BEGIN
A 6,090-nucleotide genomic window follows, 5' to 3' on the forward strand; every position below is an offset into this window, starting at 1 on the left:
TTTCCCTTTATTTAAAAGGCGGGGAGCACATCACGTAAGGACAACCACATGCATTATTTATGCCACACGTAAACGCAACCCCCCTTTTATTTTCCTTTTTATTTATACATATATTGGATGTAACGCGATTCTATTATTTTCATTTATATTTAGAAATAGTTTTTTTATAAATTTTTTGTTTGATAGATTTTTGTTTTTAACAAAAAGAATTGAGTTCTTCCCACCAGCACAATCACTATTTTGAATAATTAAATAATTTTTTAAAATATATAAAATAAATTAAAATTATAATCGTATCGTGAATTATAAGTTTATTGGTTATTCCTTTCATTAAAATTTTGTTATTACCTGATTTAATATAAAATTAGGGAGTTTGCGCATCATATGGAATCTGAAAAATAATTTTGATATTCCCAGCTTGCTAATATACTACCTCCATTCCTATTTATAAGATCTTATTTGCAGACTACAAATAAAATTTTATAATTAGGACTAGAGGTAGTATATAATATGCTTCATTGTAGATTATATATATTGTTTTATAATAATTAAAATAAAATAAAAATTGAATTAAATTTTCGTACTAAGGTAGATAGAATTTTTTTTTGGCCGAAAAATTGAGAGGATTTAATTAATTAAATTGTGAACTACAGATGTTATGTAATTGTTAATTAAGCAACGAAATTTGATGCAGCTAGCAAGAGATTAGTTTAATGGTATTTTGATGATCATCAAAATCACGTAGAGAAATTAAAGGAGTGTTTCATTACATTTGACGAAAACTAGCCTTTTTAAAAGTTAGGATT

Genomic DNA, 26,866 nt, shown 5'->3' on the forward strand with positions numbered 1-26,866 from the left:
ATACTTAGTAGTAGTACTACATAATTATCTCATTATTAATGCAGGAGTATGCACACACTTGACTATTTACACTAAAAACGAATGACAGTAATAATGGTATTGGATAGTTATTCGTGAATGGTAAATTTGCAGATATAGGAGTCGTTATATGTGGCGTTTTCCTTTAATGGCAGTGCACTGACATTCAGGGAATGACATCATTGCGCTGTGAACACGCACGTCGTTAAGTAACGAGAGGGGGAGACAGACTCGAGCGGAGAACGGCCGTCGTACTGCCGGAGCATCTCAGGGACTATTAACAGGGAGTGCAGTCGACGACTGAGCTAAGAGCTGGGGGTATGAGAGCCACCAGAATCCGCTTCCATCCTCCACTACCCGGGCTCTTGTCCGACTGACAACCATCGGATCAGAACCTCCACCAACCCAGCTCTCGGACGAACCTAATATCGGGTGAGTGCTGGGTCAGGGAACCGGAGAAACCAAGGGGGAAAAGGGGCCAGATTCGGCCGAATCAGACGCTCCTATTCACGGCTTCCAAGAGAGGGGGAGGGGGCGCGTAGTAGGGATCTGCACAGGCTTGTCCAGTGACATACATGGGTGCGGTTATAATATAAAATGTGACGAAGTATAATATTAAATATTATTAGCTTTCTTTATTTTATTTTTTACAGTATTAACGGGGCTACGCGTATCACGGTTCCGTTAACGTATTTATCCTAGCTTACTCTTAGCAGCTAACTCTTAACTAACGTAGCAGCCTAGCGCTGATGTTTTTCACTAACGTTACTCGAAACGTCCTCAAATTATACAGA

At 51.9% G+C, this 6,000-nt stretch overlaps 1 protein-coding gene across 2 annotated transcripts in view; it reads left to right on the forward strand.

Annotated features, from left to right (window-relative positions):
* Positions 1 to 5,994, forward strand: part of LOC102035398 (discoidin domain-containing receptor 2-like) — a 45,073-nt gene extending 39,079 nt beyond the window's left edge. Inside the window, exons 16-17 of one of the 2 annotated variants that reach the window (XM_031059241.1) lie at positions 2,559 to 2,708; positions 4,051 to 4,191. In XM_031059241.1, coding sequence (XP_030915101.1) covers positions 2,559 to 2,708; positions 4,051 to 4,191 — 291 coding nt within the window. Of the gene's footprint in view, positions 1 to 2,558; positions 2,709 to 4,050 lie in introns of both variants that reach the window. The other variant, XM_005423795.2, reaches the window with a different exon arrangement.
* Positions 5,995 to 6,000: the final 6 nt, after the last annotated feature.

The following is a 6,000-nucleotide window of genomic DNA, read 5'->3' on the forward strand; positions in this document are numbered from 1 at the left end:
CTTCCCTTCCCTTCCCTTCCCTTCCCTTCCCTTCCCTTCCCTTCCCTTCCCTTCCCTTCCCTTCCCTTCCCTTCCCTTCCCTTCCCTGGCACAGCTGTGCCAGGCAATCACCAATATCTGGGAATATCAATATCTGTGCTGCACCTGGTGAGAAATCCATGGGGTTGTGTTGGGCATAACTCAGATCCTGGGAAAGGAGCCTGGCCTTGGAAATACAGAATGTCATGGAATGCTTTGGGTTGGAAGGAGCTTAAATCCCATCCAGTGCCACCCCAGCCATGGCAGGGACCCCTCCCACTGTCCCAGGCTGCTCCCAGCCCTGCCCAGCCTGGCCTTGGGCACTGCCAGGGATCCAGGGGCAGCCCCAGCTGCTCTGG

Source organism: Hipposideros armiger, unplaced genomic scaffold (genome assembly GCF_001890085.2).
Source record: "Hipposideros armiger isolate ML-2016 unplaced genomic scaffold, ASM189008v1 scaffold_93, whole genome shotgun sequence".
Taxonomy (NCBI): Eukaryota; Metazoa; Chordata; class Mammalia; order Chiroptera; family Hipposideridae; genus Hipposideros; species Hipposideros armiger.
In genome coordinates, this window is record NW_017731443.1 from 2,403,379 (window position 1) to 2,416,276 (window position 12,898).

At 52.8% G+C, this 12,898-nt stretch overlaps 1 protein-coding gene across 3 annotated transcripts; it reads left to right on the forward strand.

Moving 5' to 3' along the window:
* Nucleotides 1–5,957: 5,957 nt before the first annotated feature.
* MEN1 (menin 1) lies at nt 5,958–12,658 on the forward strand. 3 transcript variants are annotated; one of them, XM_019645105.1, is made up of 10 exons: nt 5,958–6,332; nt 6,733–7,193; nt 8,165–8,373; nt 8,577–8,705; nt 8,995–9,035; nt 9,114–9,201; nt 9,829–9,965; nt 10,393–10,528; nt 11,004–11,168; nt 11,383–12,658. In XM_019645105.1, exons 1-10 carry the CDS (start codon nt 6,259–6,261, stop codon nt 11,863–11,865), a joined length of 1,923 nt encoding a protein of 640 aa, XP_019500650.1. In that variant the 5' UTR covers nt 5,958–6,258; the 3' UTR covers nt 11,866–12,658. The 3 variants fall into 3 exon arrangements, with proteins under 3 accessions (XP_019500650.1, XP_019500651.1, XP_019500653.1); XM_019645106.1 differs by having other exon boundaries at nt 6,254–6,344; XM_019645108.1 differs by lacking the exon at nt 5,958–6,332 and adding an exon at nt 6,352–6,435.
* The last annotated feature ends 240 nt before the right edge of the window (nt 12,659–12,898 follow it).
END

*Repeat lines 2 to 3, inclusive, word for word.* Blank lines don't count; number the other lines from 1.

TTTCCCTTTATTTAAAAGGCGGGGAGCACATCACGTAAGGACAACCACATGCATTATTTATGCCACACGTAAACGCAACCCCCCTTTTATTTTCCTTTTTATTTATACATATATTGGATGTAACGCGATTCTATTATTTTCATTTATATTTAGAAATAGTTTTTTTATAAATTTTTTGTTTGATAGATTTTTGTTTTTAACAAAAAGAATTGAGTTCTTCCCACCAGCACAATCACTATTTTGAATAATTAAATAATTTTTTAAAATATATAAAATAAATTAAAATTATAATCGTATCGTGAATTATAAGTTTATTGGTTATTCCTTTCATTAAAATTTTGTTATTACCTGATTTAATATAAAATTAGGGAGTTTGCGCATCATATGGAATCTGAAAAATAATTTTGATATTCCCAGCTTGCTAATATACTACCTCCATTCCTATTTATAAGATCTTATTTGCAGACTACAAATAAAATTTTATAATTAGGACTAGAGGTAGTATATAATATGCTTCATTGTAGATTATATATATTGTTTTATAATAATTAAAATAAAATAAAAATTGAATTAAATTTTCGTACTAAGGTAGATAGAATTTTTTTTTGGCCGAAAAATTGAGAGGATTTAATTAATTAAATTGTGAACTACAGATGTTATGTAATTGTTAATTAAGCAACGAAATTTGATGCAGCTAGCAAGAGATTAGTTTAATGGTATTTTGATGATCATCAAAATCACGTAGAGAAATTAAAGGAGTGTTTCATTACATTTGACGAAAACTAGCCTTTTTAAAAGTTAGGATT

Genomic DNA, 26,866 nt, shown 5'->3' on the forward strand with positions numbered 1-26,866 from the left: